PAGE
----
Fire crews made progress Saturday fighting a massive Central Texas wildfire but concerns over still smoldering hotspots kept thousands of residents from returning home.
Tensions flared during a news conference Saturday as some residents shouted questions at county officials, demanding to know when they could return to their homes in the Bastrop area, located about 30 miles east of Austin.
Bastrop County Judge Ronnie McDonald said officials hope to get other residents back as soon as possible, but he didn't know how long that would take.
"This is day seven, tensions are high," McDonald said.
Texas is in the midst of its worst wildfire outbreak in state history. A perilous mix of hot temperatures, strong winds and a historic drought spawned the Bastrop-area fire, the largest of the nearly 190 wildfires the state forest service says erupted this week, killing four people, destroying more than 1,700 homes and forcing thousands to evacuate.
Around the city of Bastrop, the fire has destroyed nearly 1,400 homes and swept across about 45 square miles of rain-starved landscape.
Officials said residents from one 700-acre area that includes about two dozen homes were allowed to return home Saturday. But Bastrop County Sheriff Terry Pickering said authorities need to be certain that other areas were safe before residents could be allowed back.
"Everybody hang in there and we'll get you back home as soon as possible," he said.
Carl Kreitz was one of the residents eager to get home. The 57-year-old was able to sneak past barricades earlier this week to confirm his home had been destroyed.
"I understand the process. It's just the lack of information that's frustrating," said Kreitz, who along with his wife, daughter, two grandchildren and 89-year-old mother, has been staying at a hotel in Austin.
Gov. Rick Perry's office said families whose homes have been destroyed will receive seven-day hotel vouchers from a nonprofit organization as well as assistance from the state.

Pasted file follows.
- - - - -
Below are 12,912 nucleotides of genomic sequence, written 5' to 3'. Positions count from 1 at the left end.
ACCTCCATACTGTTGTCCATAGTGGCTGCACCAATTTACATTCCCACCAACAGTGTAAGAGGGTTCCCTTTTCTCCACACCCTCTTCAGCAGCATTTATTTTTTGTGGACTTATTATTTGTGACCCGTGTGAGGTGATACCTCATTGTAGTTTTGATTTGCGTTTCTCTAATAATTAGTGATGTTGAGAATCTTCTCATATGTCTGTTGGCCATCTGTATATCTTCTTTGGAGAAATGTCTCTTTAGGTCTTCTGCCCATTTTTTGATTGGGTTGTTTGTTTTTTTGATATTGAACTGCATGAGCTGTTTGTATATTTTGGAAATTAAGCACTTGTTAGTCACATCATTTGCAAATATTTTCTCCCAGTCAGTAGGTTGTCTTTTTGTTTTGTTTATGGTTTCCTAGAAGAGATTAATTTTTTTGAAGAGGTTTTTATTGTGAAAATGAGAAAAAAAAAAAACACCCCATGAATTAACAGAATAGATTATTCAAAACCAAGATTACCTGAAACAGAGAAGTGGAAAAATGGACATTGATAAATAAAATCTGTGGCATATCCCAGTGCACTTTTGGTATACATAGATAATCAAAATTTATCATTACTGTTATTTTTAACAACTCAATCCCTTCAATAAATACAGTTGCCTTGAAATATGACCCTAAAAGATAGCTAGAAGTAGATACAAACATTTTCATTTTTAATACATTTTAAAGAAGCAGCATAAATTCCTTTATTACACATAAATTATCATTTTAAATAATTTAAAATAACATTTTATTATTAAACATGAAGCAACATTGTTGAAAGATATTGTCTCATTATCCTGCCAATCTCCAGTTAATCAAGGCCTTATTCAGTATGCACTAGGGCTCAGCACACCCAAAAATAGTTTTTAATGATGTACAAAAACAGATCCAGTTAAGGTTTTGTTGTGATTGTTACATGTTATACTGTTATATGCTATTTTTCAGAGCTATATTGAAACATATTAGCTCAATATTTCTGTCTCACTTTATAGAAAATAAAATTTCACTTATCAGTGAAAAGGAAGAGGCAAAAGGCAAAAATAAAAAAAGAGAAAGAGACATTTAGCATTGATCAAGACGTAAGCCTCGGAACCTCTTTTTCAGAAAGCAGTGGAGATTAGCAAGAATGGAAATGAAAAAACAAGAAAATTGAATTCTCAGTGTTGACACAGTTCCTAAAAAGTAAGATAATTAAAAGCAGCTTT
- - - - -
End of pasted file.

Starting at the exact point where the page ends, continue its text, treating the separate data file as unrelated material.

Obama offers aid
On Friday, White House officials announced that President Barack Obama had signed a declaration declaring a major disaster exists in Texas.
The move allows federal funding to be made available to individuals in Bastrop County. Assistance can include grants for temporary housing and home repairs, low-cost loans to cover uninsured property losses and other programs.
Perry was pleased that Obama granted the aid to Bastrop County, according to a statement to Reuters on Saturday.
"We will continue urging the federal government to expand the declaration to ensure all Texans who have been affected by the thousands of fires across the state get the assistance they need," Perry said in a statement provided by Allison Castle, a spokeswoman.
Perry, who is running for the Republican presidential nomination to challenge Obama, has been criticizing the federal government for months, saying it was ignoring the plight of Texas while offering disaster assistance to other parts of the country hit by hurricanes, tornadoes and other calamities.
Perry has also repeatedly criticized the federal government for intervention in his state's affairs.
Officials said the fire was about 40 percent contained Saturday after almost a week of burning. Jack Horner, a spokesman for a team of federal agencies responding to the fire, said officials were closely monitoring the blaze as infrared cameras detected more hotspots Friday night.
He said winds are expected to pick up from 3 to 6 mph Saturday morning to 14 to 19 mph by the afternoon and fire crews are worried that could fuel more hotspots.
The Texas Forest Service has said the Bastrop fire had racked up a bill of at least $1.2 million so far. But the agency cautioned the figure was expected to climb. The early price tag includes firefighting costs but not damage caused by the blaze.
Reuters and The Associated Press contributed to this story.